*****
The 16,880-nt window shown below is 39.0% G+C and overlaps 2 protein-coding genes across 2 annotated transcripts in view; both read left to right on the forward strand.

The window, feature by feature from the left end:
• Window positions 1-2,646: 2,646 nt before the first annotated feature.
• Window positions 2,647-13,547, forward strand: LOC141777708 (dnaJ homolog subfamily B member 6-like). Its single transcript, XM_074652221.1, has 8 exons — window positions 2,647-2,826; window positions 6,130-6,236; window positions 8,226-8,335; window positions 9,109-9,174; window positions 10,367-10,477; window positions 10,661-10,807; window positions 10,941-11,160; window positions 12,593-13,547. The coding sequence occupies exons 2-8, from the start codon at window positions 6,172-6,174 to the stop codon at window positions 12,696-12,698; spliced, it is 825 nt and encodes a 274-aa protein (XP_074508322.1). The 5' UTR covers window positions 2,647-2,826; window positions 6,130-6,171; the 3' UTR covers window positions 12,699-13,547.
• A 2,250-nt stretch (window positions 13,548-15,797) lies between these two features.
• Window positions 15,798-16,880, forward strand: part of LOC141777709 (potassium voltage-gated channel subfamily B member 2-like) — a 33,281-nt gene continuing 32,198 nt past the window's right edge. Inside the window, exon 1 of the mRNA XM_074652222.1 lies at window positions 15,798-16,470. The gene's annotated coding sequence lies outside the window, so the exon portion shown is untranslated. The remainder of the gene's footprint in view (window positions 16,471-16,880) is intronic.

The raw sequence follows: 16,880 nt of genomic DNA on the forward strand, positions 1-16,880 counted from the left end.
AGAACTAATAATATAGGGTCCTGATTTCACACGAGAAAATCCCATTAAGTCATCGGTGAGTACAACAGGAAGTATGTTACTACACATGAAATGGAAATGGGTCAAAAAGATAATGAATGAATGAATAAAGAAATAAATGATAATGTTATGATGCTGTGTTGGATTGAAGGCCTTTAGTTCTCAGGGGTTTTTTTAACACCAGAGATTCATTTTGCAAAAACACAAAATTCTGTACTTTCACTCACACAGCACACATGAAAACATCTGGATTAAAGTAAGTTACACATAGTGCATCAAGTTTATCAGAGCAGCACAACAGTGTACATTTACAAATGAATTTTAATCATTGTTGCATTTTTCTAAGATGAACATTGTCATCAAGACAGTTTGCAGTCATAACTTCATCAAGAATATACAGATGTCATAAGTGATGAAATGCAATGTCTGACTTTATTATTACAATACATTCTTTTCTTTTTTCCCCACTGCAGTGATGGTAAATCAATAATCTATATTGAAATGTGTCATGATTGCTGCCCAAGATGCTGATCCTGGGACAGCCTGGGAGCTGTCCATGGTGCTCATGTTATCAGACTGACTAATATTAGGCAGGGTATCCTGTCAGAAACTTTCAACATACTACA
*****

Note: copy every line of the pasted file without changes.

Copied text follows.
The 16,880-nt window shown below is 39.0% G+C and overlaps 2 protein-coding genes across 2 annotated transcripts in view; both read left to right on the forward strand.

The window, feature by feature from the left end:
• Window positions 1-2,646: 2,646 nt before the first annotated feature.
• Window positions 2,647-13,547, forward strand: LOC141777708 (dnaJ homolog subfamily B member 6-like). Its single transcript, XM_074652221.1, has 8 exons — window positions 2,647-2,826; window positions 6,130-6,236; window positions 8,226-8,335; window positions 9,109-9,174; window positions 10,367-10,477; window positions 10,661-10,807; window positions 10,941-11,160; window positions 12,593-13,547. The coding sequence occupies exons 2-8, from the start codon at window positions 6,172-6,174 to the stop codon at window positions 12,696-12,698; spliced, it is 825 nt and encodes a 274-aa protein (XP_074508322.1). The 5' UTR covers window positions 2,647-2,826; window positions 6,130-6,171; the 3' UTR covers window positions 12,699-13,547.
• A 2,250-nt stretch (window positions 13,548-15,797) lies between these two features.
• Window positions 15,798-16,880, forward strand: part of LOC141777709 (potassium voltage-gated channel subfamily B member 2-like) — a 33,281-nt gene continuing 32,198 nt past the window's right edge. Inside the window, exon 1 of the mRNA XM_074652222.1 lies at window positions 15,798-16,470. The gene's annotated coding sequence lies outside the window, so the exon portion shown is untranslated. The remainder of the gene's footprint in view (window positions 16,471-16,880) is intronic.

The raw sequence follows: 16,880 nt of genomic DNA on the forward strand, positions 1-16,880 counted from the left end.
AGAACTAATAATATAGGGTCCTGATTTCACACGAGAAAATCCCATTAAGTCATCGGTGAGTACAACAGGAAGTATGTTACTACACATGAAATGGAAATGGGTCAAAAAGATAATGAATGAATGAATAAAGAAATAAATGATAATGTTATGATGCTGTGTTGGATTGAAGGCCTTTAGTTCTCAGGGGTTTTTTTAACACCAGAGATTCATTTTGCAAAAACACAAAATTCTGTACTTTCACTCACACAGCACACATGAAAACATCTGGATTAAAGTAAGTTACACATAGTGCATCAAGTTTATCAGAGCAGCACAACAGTGTACATTTACAAATGAATTTTAATCATTGTTGCATTTTTCTAAGATGAACATTGTCATCAAGACAGTTTGCAGTCATAACTTCATCAAGAATATACAGATGTCATAAGTGATGAAATGCAATGTCTGACTTTATTATTACAATACATTCTTTTCTTTTTTCCCCACTGCAGTGATGGTAAATCAATAATCTATATTGAAATGTGTCATGATTGCTGCCCAAGATGCTGATCCTGGGACAGCCTGGGAGCTGTCCATGGTGCTCATGTTATCAGACTGACTAATATTAGGCAGGGTATCCTGTCAGAAACTTTCAACATACTACA